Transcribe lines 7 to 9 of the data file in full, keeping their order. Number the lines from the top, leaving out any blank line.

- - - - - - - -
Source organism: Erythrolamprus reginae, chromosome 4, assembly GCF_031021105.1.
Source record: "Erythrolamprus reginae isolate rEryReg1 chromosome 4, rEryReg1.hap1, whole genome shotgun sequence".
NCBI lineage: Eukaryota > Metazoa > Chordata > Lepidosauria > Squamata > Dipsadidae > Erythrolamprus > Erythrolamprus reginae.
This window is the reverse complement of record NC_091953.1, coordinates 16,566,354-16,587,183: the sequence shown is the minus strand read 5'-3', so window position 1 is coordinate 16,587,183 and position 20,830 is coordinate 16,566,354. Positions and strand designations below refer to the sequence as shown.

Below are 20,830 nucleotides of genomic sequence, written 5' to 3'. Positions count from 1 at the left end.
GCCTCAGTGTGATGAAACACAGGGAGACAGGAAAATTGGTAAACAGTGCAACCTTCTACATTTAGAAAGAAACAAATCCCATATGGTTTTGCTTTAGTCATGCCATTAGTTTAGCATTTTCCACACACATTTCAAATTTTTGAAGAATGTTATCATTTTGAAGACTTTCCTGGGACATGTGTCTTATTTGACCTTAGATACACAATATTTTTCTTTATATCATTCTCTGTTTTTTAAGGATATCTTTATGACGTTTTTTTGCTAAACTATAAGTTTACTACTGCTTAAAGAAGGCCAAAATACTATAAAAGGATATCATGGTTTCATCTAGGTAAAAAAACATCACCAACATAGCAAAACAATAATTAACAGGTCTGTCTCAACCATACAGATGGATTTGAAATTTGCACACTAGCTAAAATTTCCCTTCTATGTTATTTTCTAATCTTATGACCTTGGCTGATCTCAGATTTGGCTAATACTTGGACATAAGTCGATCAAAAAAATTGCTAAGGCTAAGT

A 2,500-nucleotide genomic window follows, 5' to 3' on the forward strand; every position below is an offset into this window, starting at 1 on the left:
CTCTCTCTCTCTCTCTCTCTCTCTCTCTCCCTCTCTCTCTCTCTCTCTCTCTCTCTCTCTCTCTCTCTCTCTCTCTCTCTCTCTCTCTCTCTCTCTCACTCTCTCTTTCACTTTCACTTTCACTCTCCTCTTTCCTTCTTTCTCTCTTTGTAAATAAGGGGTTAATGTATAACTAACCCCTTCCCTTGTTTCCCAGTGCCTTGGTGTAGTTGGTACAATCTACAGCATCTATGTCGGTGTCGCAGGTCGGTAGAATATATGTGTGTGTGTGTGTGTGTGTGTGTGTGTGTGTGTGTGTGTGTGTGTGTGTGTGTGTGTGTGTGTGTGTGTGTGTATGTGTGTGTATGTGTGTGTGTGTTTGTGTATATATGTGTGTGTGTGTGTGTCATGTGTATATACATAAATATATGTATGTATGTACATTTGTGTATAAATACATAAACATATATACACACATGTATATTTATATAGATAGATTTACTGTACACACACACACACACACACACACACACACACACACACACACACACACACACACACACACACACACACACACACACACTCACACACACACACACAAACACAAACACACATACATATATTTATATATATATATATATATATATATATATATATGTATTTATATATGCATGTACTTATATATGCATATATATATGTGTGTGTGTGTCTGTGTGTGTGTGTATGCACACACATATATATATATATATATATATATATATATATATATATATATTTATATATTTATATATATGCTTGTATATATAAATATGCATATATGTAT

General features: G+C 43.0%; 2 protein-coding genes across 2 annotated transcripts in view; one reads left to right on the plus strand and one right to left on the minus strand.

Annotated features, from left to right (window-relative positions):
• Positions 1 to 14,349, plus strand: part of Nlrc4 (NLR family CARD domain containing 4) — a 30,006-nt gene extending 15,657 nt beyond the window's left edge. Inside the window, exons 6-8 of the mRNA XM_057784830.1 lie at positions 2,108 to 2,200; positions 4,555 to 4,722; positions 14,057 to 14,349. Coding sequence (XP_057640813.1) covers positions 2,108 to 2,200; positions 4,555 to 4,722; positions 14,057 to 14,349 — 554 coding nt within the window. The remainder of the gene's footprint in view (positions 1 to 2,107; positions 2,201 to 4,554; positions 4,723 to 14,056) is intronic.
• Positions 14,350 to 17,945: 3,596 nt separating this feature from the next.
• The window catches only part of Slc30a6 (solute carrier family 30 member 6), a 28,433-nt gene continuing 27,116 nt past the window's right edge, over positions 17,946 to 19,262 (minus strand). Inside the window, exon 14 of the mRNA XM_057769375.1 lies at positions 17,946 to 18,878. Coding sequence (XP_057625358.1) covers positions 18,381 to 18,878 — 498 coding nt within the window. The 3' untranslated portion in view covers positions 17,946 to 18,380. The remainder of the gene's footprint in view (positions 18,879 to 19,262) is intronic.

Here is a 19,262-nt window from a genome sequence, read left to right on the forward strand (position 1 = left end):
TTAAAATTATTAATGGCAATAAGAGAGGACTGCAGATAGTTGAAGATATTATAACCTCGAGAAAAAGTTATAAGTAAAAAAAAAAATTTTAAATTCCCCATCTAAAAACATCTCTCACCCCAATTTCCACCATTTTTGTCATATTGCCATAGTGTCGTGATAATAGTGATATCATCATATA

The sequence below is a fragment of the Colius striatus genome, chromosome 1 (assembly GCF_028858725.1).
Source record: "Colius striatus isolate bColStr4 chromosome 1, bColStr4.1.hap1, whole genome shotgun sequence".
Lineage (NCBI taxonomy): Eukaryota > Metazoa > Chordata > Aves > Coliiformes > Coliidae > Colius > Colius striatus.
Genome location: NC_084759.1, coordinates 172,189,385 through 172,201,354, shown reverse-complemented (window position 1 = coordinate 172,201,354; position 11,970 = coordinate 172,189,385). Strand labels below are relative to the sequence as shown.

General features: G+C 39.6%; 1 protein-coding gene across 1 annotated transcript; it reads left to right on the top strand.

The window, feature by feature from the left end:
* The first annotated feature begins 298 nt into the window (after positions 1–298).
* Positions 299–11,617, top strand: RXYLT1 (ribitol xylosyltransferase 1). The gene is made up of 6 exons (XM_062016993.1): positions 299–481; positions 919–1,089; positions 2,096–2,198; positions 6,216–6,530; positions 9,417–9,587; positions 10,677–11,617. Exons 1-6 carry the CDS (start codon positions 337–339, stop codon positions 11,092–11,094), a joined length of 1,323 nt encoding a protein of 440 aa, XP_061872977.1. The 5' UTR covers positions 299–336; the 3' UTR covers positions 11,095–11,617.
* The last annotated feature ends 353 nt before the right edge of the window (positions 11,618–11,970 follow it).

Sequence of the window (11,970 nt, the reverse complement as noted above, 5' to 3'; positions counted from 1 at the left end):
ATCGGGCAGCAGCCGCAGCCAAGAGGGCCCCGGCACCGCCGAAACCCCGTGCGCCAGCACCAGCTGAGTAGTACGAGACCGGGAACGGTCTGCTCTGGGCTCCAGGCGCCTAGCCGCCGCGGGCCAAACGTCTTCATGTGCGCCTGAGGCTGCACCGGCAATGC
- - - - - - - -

A 2,500-nucleotide genomic window follows, 5' to 3' on the forward strand; every position below is an offset into this window, starting at 1 on the left:
CTCTCTCTCTCTCTCTCTCTCTCTCTCTCCCTCTCTCTCTCTCTCTCTCTCTCTCTCTCTCTCTCTCTCTCTCTCTCTCTCTCTCTCTCTCTCTCTCACTCTCTCTTTCACTTTCACTTTCACTCTCCTCTTTCCTTCTTTCTCTCTTTGTAAATAAGGGGTTAATGTATAACTAACCCCTTCCCTTGTTTCCCAGTGCCTTGGTGTAGTTGGTACAATCTACAGCATCTATGTCGGTGTCGCAGGTCGGTAGAATATATGTGTGTGTGTGTGTGTGTGTGTGTGTGTGTGTGTGTGTGTGTGTGTGTGTGTGTGTGTGTGTGTGTGTGTGTGTATGTGTGTGTATGTGTGTGTGTGTTTGTGTATATATGTGTGTGTGTGTGTGTCATGTGTATATACATAAATATATGTATGTATGTACATTTGTGTATAAATACATAAACATATATACACACATGTATATTTATATAGATAGATTTACTGTACACACACACACACACACACACACACACACACACACACACACACACACACACACACACACACACACACACACACACACTCACACACACACACACAAACACAAACACACATACATATATTTATATATATATATATATATATATATATATATATGTATTTATATATGCATGTACTTATATATGCATATATATATGTGTGTGTGTGTCTGTGTGTGTGTGTATGCACACACATATATATATATATATATATATATATATATATATATATATATTTATATATTTATATATATGCTTGTATATATAAATATGCATATATGTAT

General features: G+C 43.0%; 2 protein-coding genes across 2 annotated transcripts in view; one reads left to right on the plus strand and one right to left on the minus strand.